After rebooting and getting past the boot menu, I was greeted by a scrolling wall of text. While this wasn't bad per se, it would have been nice to see a boot splash like Scientific Linux. A short while after that, I was taken to the GDM screen, where I was eventually logged in automatically. That took me to the GNOME 2.28 desktop, which was identical to that of Scientific Linux, save for the replacement of the logo with that of CentOS. There really isn't much else for me to report there, so I won't dwell on it further.

Mozilla Firefox + GNOME Terminal
As in Scientific Linux, Mozilla Firefox 3.6 is the default browser in CentOS. Unlike Scientific Linux, CentOS did not have multimedia codecs included, as I was unable to watch YouTube and Hulu. I found and followed some simple instructions to use the terminal to get Adobe Flash and other codecs, and that worked and happened quickly. After that, I was able to watch YouTube and Hulu fine; furthermore, CentOS properly recognized my laptop's sound card and volume keyboard shortcuts out-of-the-box, which was good.

The default application selection, otherwise identical to that of Scientific Linux, was fairly sparse, so I went to the package manager PackageKit to get some software; I decided to install OpenOffice.org (unfortunately, CentOS isn't quite new enough to have LibreOffice available in the repositories by default). That took a little time to happen, but afterwards, I got a nice dialog box asking me if I wanted to run any of the installed programs; it could use a little work, because it offered to run secondary nonexecutable packages, but it was still a nice touch.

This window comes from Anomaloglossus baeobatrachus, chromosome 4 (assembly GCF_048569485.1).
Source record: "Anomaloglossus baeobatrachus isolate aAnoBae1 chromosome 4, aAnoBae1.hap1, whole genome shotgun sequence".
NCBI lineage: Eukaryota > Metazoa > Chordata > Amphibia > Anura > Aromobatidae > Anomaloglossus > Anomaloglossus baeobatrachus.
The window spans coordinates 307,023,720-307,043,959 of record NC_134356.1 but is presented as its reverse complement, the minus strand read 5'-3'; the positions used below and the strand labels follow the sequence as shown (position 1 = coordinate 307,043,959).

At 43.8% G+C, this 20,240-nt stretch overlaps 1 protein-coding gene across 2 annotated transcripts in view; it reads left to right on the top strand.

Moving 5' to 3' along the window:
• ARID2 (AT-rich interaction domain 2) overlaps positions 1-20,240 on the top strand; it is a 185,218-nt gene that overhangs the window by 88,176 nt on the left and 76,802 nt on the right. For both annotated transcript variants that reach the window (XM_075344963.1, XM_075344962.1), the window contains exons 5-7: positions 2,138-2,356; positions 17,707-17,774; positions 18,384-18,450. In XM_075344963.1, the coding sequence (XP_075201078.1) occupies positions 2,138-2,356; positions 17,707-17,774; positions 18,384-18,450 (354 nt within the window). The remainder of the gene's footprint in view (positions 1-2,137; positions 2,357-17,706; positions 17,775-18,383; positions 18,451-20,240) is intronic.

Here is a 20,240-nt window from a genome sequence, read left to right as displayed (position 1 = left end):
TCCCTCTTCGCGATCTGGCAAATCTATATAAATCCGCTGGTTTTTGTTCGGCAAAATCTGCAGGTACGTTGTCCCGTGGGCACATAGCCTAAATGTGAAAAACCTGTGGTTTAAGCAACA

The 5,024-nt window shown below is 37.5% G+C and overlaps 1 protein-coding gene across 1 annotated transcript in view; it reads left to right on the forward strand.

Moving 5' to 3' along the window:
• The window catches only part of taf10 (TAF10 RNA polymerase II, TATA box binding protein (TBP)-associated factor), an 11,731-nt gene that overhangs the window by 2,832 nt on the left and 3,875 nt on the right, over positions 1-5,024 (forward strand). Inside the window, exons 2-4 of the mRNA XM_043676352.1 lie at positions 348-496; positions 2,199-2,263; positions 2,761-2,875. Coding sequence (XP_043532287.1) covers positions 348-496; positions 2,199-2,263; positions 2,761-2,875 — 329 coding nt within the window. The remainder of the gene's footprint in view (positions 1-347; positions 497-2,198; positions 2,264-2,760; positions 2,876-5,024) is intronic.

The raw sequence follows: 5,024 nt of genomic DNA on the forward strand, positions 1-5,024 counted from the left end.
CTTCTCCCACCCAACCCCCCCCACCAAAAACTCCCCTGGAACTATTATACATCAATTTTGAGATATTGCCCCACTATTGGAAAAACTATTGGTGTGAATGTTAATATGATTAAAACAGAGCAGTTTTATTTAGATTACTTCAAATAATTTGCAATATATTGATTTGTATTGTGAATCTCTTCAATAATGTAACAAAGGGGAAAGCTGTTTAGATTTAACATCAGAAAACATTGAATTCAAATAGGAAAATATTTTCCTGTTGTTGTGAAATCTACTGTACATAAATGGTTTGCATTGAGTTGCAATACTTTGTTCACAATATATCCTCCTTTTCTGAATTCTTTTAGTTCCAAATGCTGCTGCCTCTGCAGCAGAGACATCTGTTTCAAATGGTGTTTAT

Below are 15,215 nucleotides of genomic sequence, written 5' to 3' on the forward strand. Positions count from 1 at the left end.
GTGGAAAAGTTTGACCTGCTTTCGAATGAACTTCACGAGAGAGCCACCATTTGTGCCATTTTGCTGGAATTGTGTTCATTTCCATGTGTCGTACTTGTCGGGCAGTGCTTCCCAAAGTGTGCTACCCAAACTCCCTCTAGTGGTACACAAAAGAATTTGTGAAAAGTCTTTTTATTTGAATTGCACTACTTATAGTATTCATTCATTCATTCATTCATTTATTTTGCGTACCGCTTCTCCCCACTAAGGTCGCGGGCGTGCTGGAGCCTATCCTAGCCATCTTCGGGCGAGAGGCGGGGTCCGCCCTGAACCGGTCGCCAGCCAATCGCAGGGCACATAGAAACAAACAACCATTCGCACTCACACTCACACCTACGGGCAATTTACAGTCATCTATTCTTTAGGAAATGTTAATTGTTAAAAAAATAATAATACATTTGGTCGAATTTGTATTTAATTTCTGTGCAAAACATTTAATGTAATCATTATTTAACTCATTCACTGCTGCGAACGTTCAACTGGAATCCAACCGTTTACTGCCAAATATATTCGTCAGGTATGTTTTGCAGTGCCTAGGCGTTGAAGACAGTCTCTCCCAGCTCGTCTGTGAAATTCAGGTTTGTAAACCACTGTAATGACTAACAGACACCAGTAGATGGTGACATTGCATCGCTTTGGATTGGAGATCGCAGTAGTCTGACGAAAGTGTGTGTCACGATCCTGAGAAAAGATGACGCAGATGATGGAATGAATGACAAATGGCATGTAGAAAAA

After this, I decided to install Skype and the Google Talk browser plugin. Getting, installing, and using both RPM packages was, as in Scientific Linux, a cinch; both recognized my webcam and mic properly out-of-the-box. It was just a matter of downloading the RPMs from the respective websites and opening them with the package installers as suggested by Mozilla Firefox.

Nautilus + PackageKit
Nautilus behaves the same in CentOS as in Scientific Linux, in that when a shortcut on the desktop or in the "Places" menu is clicked, it opens that folder in spatial mode, whereas if the "File Browser" is opened from the "Applications" menu, it opens to the home folder in browser mode. I think I know why this is: when the shortcut is clicked, it's only supposed to show the contents of that folder, but when "File Browser" is clicked, it should be able to browse the contents of any folder. That said, I still feel that this is inconsistent behavior, and while I would definitely prefer that Nautilus open in browser mode everywhere, I would at least like to see consistency.